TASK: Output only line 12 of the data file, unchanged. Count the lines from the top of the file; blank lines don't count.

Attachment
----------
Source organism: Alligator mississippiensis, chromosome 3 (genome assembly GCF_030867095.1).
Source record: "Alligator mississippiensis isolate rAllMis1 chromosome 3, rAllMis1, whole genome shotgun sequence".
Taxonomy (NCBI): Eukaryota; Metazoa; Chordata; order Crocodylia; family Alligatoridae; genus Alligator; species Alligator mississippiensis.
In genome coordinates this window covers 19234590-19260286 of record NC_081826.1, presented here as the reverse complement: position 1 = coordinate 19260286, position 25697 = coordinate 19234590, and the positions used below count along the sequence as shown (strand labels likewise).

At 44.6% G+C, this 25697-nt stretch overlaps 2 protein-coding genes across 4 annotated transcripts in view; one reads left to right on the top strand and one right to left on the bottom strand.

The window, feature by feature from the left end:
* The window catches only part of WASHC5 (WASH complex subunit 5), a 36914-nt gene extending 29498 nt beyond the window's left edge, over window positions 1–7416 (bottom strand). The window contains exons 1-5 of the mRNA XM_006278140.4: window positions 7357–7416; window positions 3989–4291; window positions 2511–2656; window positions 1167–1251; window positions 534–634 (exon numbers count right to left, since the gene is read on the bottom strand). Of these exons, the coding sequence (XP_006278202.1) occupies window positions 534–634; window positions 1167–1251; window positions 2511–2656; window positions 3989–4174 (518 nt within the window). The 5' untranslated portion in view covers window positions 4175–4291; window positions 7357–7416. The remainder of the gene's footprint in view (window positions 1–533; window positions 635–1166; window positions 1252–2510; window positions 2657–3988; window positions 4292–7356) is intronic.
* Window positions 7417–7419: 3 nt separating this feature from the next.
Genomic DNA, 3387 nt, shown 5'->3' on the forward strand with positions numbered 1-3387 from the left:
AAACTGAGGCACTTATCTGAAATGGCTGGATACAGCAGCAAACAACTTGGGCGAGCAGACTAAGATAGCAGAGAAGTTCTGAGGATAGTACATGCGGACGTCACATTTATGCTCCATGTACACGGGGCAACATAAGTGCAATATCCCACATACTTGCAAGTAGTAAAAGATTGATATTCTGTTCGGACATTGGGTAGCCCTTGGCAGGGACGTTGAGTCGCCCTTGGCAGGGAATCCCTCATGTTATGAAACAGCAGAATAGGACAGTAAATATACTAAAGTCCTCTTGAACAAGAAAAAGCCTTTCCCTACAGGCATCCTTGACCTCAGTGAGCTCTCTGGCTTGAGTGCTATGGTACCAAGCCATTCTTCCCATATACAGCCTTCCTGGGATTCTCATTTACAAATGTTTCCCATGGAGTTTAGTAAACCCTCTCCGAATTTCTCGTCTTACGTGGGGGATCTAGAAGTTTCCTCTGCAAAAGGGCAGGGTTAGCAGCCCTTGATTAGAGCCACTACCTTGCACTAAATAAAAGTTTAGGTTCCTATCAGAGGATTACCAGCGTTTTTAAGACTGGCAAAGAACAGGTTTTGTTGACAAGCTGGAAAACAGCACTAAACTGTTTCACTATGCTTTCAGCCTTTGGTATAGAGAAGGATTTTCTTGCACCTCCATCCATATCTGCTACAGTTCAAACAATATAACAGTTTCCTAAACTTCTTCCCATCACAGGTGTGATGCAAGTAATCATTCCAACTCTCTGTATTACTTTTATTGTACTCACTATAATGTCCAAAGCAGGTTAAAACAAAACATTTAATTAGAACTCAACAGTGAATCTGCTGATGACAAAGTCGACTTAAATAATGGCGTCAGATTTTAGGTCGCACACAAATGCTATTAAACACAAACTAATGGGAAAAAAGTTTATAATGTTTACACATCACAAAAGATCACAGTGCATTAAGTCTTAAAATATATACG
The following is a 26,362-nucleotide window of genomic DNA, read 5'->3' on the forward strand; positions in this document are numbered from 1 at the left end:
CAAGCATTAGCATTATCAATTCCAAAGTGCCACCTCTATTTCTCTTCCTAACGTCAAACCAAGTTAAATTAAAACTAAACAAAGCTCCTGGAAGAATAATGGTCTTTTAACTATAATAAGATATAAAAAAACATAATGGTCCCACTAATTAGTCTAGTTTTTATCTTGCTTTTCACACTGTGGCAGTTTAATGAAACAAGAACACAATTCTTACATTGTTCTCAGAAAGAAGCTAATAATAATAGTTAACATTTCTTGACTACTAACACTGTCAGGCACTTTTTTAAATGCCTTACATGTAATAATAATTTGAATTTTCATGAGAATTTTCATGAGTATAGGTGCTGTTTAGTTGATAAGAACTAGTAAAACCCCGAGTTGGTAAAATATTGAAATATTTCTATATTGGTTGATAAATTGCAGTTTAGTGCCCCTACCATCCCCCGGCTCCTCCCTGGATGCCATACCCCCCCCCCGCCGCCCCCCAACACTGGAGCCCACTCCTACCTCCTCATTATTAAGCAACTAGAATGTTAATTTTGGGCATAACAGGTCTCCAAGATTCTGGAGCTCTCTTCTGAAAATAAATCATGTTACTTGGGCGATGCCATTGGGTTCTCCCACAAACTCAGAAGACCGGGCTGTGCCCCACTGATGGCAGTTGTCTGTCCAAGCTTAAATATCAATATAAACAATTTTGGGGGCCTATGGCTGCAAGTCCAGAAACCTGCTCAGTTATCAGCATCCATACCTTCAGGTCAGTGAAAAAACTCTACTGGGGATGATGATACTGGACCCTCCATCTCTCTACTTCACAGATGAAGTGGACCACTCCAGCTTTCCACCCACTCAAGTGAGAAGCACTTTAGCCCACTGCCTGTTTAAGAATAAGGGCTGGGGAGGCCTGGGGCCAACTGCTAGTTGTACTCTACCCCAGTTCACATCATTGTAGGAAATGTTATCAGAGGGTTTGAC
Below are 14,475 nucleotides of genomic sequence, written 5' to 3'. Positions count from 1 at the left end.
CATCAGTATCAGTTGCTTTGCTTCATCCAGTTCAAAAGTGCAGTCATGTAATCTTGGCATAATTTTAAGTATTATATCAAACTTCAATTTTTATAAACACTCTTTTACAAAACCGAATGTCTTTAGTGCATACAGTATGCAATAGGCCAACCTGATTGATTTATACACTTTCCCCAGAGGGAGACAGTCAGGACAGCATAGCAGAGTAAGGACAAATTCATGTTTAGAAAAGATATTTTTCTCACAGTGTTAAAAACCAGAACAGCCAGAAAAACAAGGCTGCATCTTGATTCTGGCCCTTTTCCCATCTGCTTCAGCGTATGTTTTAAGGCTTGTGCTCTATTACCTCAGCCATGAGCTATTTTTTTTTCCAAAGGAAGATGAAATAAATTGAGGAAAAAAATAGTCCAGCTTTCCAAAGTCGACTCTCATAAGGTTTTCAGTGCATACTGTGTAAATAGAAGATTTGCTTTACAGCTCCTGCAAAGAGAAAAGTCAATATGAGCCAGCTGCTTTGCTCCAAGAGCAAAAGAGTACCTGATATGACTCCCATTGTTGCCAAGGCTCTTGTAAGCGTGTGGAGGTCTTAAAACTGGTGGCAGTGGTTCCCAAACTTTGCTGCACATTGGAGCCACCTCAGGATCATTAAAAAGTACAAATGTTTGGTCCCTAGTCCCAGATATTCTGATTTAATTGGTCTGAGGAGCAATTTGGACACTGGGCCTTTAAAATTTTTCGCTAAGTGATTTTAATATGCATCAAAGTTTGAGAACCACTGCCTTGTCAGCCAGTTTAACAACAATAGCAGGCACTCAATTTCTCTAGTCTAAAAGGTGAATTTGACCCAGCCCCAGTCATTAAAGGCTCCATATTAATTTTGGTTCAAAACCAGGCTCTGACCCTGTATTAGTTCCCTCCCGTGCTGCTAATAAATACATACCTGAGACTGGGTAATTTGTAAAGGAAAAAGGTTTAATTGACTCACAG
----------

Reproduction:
CAAGCATTAGCATTATCAATTCCAAAGTGCCACCTCTATTTCTCTTCCTAACGTCAAACCAAGTTAAATTAAAACTAAACAAAGCTCCTGGAAGAATAATGGTCTTTTAACTATAATAAGATATAAAAAAACATAATGGTCCCACTAATTAGTCTAGTTTTTATCTTGCTTTTCACACTGTGGCAGTTTAATGAAACAAGAACACAATTCTTACATTGTTCTCAGAAAGAAGCTAATAATAATAGTTAACATTTCTTGACTACTAACACTGTCAGGCACTTTTTTAAATGCCTTACATGTAATAATAATTTGAATTTTCATGAGAATTTTCATGAGTATAGGTGCTGTTTAGTTGATAAGAACTAGTAAAACCCCGAGTTGGTAAAATATTGAAATATTTCTATATTGGTTGATAAATTGCAGTTTAGTGCCCCTACCATCCCCCGGCTCCTCCCTGGATGCCATACCCCCCCCCCGCCGCCCCCCAACACTGGAGCCCACTCCTACCTCCTCATTATTAAGCAACTAGAATGTTAATTTTGGGCATAACAGGTCTCCAAGATTCTGGAGCTCTCTTCTGAAAATAAATCATGTTACTTGGGCGATGCCATTGGGTTCTCCCACAAACTCAGAAGACCGGGCTGTGCCCCACTGATGGCAGTTGTCTGTCCAAGCTTAAATATCAATATAAACAATTTTGGGGGCCTATGGCTGCAAGTCCAGAAACCTGCTCAGTTATCAGCATCCATACCTTCAGGTCAGTGAAAAAACTCTACTGGGGATGATGATACTGGACCCTCCATCTCTCTACTTCACAGATGAAGTGGACCACTCCAGCTTTCCACCCACTCAAGTGAGAAGCACTTTAGCCCACTGCCTGTTTAAGAATAAGGGCTGGGGAGGCCTGGGGCCAACTGCTAGTTGTACTCTACCCCAGTTCACATCATTGTAGGAAATGTTATCAGAGGGTTTGAC